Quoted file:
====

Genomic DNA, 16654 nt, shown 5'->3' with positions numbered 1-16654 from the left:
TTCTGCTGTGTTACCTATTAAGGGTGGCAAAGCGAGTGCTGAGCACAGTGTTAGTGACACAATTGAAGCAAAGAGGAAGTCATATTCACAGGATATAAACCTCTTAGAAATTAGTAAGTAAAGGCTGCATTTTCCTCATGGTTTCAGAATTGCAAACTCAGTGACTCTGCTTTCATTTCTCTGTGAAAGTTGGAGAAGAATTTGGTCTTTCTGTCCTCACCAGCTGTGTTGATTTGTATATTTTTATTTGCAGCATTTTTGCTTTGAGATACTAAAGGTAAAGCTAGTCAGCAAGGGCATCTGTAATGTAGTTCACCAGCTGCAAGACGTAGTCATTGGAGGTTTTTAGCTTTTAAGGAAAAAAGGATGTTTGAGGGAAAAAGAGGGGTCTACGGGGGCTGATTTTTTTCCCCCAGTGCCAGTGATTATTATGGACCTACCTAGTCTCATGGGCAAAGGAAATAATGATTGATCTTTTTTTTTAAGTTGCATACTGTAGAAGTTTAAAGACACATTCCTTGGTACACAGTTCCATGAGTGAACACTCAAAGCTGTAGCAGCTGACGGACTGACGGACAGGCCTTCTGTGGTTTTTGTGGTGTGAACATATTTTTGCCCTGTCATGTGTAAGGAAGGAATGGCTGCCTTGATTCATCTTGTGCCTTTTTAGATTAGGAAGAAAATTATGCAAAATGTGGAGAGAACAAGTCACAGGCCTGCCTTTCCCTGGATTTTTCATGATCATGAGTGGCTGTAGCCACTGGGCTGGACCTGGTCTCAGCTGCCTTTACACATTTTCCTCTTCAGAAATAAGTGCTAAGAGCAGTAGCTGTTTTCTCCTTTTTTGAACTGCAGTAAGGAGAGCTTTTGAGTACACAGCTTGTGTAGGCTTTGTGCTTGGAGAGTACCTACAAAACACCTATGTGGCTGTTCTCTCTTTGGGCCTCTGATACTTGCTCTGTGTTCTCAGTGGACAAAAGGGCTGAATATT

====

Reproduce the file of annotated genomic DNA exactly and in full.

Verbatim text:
Genomic DNA, 16654 nt, shown 5'->3' with positions numbered 1-16654 from the left:
TTCTGCTGTGTTACCTATTAAGGGTGGCAAAGCGAGTGCTGAGCACAGTGTTAGTGACACAATTGAAGCAAAGAGGAAGTCATATTCACAGGATATAAACCTCTTAGAAATTAGTAAGTAAAGGCTGCATTTTCCTCATGGTTTCAGAATTGCAAACTCAGTGACTCTGCTTTCATTTCTCTGTGAAAGTTGGAGAAGAATTTGGTCTTTCTGTCCTCACCAGCTGTGTTGATTTGTATATTTTTATTTGCAGCATTTTTGCTTTGAGATACTAAAGGTAAAGCTAGTCAGCAAGGGCATCTGTAATGTAGTTCACCAGCTGCAAGACGTAGTCATTGGAGGTTTTTAGCTTTTAAGGAAAAAAGGATGTTTGAGGGAAAAAGAGGGGTCTACGGGGGCTGATTTTTTTCCCCCAGTGCCAGTGATTATTATGGACCTACCTAGTCTCATGGGCAAAGGAAATAATGATTGATCTTTTTTTTTAAGTTGCATACTGTAGAAGTTTAAAGACACATTCCTTGGTACACAGTTCCATGAGTGAACACTCAAAGCTGTAGCAGCTGACGGACTGACGGACAGGCCTTCTGTGGTTTTTGTGGTGTGAACATATTTTTGCCCTGTCATGTGTAAGGAAGGAATGGCTGCCTTGATTCATCTTGTGCCTTTTTAGATTAGGAAGAAAATTATGCAAAATGTGGAGAGAACAAGTCACAGGCCTGCCTTTCCCTGGATTTTTCATGATCATGAGTGGCTGTAGCCACTGGGCTGGACCTGGTCTCAGCTGCCTTTACACATTTTCCTCTTCAGAAATAAGTGCTAAGAGCAGTAGCTGTTTTCTCCTTTTTTGAACTGCAGTAAGGAGAGCTTTTGAGTACACAGCTTGTGTAGGCTTTGTGCTTGGAGAGTACCTACAAAACACCTATGTGGCTGTTCTCTCTTTGGGCCTCTGATACTTGCTCTGTGTTCTCAGTGGACAAAAGGGCTGAATATT